Mr Krishna wants Pakistan to take "concrete action"
The foreign ministers of India and Pakistan have failed to agree on the resumption of dialogue between the two countries, after talks in New York.
Indian Foreign Minister SM Krishna said he rejected a Pakistani proposal to conduct informal talks while they waited for official dialogue to begin.
Pakistani Foreign Minister Shah Mehmood Qureshi said he had submitted a roadmap for future peace talks with India.
The ministers met on the sidelines of the UN General Assembly meeting.
It is the first high-level contact between the two countries since July.
India and Pakistan began a slow-moving peace process in 2004, but it ground to a halt last year after India blamed Lashkar-e-Taiba, a Pakistan-based militant organisation, for last November's Mumbai attacks.
More than 170 people, including nine gunmen, were killed in the attacks.
"We have suggested to the government of Pakistan that the perpetrators of that attack on Mumbai must be brought to justice," Mr Krishna said after his meeting with Mr Qureshi.
"That is the least that we expect from them," he said.
The minister said that further talks between the two countries would depend on "concrete action taken by Islamabad on the Mumbai attacks".
Earlier, Mr Qureshi told journalists that Pakistan had arrested seven people in connection with the Mumbai attacks and that their prosecution would begin on 3 October.
More than 170 people died in the attacks in Mumbai in November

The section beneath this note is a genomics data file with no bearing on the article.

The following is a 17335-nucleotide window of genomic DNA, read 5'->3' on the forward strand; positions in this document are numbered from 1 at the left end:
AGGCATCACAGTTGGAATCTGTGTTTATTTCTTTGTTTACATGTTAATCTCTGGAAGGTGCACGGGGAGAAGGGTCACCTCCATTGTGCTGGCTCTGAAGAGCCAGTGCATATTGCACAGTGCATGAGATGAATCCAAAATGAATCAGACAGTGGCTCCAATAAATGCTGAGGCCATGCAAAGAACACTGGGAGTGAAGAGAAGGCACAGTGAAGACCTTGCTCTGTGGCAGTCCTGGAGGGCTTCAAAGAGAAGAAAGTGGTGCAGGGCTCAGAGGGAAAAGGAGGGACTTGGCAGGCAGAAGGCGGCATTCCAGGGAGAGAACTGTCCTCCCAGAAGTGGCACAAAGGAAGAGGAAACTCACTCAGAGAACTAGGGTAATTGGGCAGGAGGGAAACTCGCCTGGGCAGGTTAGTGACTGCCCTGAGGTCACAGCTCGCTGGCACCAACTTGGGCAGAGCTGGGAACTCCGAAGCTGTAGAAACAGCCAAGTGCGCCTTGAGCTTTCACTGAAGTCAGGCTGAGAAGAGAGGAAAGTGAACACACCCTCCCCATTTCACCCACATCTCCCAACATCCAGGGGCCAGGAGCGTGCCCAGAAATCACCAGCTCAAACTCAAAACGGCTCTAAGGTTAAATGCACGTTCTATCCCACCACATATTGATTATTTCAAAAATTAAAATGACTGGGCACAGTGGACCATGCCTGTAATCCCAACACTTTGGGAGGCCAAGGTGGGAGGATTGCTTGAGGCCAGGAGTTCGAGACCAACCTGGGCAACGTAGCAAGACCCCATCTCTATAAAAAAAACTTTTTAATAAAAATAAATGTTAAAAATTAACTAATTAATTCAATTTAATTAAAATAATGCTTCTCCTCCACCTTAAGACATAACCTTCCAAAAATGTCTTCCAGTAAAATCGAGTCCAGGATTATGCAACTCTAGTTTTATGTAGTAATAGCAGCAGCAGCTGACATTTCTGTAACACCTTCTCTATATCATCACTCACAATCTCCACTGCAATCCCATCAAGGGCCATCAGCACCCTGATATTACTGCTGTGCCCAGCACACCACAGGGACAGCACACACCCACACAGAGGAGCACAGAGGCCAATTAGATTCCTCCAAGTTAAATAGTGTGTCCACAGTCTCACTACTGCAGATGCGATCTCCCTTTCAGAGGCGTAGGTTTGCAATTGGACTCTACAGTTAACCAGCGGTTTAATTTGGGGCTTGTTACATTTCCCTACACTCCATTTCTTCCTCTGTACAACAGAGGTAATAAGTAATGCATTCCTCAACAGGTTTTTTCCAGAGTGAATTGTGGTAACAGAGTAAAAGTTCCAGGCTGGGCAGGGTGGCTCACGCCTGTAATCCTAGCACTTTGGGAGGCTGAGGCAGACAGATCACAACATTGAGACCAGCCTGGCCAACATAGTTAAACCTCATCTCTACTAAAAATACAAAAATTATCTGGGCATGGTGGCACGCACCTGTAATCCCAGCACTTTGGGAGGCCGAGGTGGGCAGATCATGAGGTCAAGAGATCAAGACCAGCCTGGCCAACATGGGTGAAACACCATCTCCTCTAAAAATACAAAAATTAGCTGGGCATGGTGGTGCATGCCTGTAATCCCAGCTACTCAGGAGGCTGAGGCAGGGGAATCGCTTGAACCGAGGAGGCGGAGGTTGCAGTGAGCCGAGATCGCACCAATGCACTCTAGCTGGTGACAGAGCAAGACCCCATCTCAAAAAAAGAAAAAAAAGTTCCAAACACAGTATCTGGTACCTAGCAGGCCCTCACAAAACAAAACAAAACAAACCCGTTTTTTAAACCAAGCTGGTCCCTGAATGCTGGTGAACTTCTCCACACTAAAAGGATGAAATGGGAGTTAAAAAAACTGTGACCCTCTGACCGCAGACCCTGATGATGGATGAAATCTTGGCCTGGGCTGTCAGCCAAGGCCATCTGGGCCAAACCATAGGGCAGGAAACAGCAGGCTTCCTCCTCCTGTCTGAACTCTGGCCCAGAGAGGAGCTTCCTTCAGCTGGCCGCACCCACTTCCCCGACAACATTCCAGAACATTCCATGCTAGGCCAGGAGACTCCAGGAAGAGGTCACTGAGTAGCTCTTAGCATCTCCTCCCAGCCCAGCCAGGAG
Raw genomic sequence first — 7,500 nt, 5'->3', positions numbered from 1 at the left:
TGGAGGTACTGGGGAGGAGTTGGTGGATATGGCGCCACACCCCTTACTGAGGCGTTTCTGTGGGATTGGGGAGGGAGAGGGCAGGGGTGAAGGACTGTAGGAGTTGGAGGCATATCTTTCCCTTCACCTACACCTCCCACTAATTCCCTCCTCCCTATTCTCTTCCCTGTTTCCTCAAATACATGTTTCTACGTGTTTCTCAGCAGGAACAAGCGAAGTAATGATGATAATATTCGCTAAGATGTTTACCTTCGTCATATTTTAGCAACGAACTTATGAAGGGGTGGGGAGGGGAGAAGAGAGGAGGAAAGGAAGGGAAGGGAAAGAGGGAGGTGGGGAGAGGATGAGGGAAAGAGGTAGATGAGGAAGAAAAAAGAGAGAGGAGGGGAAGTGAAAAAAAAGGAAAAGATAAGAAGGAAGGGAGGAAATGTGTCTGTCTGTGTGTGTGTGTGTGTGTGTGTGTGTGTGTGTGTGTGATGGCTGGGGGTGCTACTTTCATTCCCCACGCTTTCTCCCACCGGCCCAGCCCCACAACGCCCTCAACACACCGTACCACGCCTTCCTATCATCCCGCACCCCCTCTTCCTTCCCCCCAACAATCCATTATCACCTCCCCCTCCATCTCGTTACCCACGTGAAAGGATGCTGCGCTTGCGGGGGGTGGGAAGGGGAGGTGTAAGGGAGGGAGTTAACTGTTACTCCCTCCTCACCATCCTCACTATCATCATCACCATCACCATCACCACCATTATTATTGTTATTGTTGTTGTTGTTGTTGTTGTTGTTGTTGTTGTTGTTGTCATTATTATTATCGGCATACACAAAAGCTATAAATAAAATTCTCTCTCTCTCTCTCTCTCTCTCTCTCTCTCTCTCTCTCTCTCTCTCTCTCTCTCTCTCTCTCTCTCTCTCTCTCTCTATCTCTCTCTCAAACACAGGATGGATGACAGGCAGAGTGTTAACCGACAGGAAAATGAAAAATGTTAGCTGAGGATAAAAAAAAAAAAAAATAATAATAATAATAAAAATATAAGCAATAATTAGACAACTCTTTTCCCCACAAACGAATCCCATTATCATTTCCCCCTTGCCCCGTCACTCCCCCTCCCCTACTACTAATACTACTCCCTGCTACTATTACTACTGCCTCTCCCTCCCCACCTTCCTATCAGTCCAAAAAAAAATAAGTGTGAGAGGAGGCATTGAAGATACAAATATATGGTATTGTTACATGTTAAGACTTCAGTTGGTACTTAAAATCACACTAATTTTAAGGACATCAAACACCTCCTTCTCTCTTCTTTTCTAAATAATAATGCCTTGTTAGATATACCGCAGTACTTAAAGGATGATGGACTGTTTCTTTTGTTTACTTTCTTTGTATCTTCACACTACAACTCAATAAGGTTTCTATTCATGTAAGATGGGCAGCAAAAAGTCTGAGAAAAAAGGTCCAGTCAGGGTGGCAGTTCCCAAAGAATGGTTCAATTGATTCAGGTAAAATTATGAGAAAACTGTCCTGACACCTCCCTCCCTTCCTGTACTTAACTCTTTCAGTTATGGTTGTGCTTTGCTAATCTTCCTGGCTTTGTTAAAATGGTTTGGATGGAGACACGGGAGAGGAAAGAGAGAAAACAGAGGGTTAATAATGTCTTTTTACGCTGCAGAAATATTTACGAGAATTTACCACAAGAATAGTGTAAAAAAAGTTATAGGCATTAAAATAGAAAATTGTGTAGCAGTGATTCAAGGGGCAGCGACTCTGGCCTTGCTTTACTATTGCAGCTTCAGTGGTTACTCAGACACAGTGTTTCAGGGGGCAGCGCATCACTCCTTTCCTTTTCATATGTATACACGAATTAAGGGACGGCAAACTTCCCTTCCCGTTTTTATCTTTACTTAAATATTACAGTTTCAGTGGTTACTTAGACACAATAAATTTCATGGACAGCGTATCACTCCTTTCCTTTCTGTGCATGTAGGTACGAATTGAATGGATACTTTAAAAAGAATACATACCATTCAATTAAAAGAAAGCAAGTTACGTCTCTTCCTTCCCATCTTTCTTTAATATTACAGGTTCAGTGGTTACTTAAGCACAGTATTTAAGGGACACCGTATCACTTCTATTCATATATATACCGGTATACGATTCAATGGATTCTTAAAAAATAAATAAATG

"Pakistan wants to see this trial to a logical conclusion," he said.
Mr Qureshi said Pakistan had submitted a roadmap for future peace talks and that was the only way forward.
India, however, insists that Pakistan must take concrete steps to net those responsible for Mumbai attacks before the dialogue can resume.
"Pakistan has taken some steps within its own legal system against those directly responsible for the attack on Mumbai, and the process thus instituted must gather further momentum," Mr Krishna said.
He added that Pakistan had agreed to try seven or eight suspects, "but there are not just seven or eight individuals. There are other groups involved as well".
India has been insisting that Pakistan try Lashkar-e-Taiba founder Hafiz Mohammad Saeed for what they say is his role in the Mumbai attacks.
Hafiz Saeed is currently head of Jamaat-ud-Dawa, a group which works as an Islamic charity all over Pakistan.
He denies any links with the Mumbai attacks.
Pakistani investigators have admitted that LeT activists were involved in the Mumbai conspiracy, "part" of which was planned on Pakistani soil.
A Pakistani court released Hafiz Saeed in June saying that the government had failed to bring sufficient evidence against him.
After meeting Mr Krishna, the Pakistani foreign minister told reporters, "(be it) Hafiz Saeed or any other person, we want to move ahead. If we can get leads, we will move ahead".
Last week, police in Pakistan restricted the movement of Hafiz Saeed.
Founded in the late 1980s, Lashkar-e-Taiba is one of most feared groups fighting against Indian control in Kashmir.
After it was banned in Pakistan in 2002, the organisation divided itself into Jamaat-ud-Dawa and Lashkar-e-Taiba, correspondents say.